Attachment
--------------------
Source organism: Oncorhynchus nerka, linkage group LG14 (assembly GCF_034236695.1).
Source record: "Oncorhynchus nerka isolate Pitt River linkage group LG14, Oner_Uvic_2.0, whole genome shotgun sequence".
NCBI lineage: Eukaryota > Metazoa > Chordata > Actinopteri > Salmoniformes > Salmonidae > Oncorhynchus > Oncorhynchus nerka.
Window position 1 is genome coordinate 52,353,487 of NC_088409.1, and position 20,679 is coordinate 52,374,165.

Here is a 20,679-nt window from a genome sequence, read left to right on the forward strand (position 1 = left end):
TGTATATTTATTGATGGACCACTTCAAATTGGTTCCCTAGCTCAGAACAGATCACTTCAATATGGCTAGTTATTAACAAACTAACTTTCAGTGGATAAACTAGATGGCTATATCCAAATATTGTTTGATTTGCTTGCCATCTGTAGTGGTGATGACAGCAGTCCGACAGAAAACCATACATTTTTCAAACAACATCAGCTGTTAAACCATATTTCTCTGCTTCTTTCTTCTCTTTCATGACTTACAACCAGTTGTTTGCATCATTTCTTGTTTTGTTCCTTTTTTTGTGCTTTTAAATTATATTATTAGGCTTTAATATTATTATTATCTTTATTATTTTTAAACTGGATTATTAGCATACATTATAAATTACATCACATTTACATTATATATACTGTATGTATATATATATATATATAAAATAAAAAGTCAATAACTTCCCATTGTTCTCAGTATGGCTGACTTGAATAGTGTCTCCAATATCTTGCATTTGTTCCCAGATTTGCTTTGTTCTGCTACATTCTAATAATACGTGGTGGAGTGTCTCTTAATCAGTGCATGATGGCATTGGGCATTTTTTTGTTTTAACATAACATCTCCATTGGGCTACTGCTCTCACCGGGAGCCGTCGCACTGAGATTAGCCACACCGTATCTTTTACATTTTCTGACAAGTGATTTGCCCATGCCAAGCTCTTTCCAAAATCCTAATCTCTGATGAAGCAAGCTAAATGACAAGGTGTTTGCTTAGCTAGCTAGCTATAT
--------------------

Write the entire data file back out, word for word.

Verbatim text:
Source organism: Oncorhynchus nerka, linkage group LG14 (assembly GCF_034236695.1).
Source record: "Oncorhynchus nerka isolate Pitt River linkage group LG14, Oner_Uvic_2.0, whole genome shotgun sequence".
NCBI lineage: Eukaryota > Metazoa > Chordata > Actinopteri > Salmoniformes > Salmonidae > Oncorhynchus > Oncorhynchus nerka.
Window position 1 is genome coordinate 52,353,487 of NC_088409.1, and position 20,679 is coordinate 52,374,165.

Here is a 20,679-nt window from a genome sequence, read left to right on the forward strand (position 1 = left end):
TGTATATTTATTGATGGACCACTTCAAATTGGTTCCCTAGCTCAGAACAGATCACTTCAATATGGCTAGTTATTAACAAACTAACTTTCAGTGGATAAACTAGATGGCTATATCCAAATATTGTTTGATTTGCTTGCCATCTGTAGTGGTGATGACAGCAGTCCGACAGAAAACCATACATTTTTCAAACAACATCAGCTGTTAAACCATATTTCTCTGCTTCTTTCTTCTCTTTCATGACTTACAACCAGTTGTTTGCATCATTTCTTGTTTTGTTCCTTTTTTTGTGCTTTTAAATTATATTATTAGGCTTTAATATTATTATTATCTTTATTATTTTTAAACTGGATTATTAGCATACATTATAAATTACATCACATTTACATTATATATACTGTATGTATATATATATATATATAAAATAAAAAGTCAATAACTTCCCATTGTTCTCAGTATGGCTGACTTGAATAGTGTCTCCAATATCTTGCATTTGTTCCCAGATTTGCTTTGTTCTGCTACATTCTAATAATACGTGGTGGAGTGTCTCTTAATCAGTGCATGATGGCATTGGGCATTTTTTTGTTTTAACATAACATCTCCATTGGGCTACTGCTCTCACCGGGAGCCGTCGCACTGAGATTAGCCACACCGTATCTTTTACATTTTCTGACAAGTGATTTGCCCATGCCAAGCTCTTTCCAAAATCCTAATCTCTGATGAAGCAAGCTAAATGACAAGGTGTTTGCTTAGCTAGCTAGCTATAT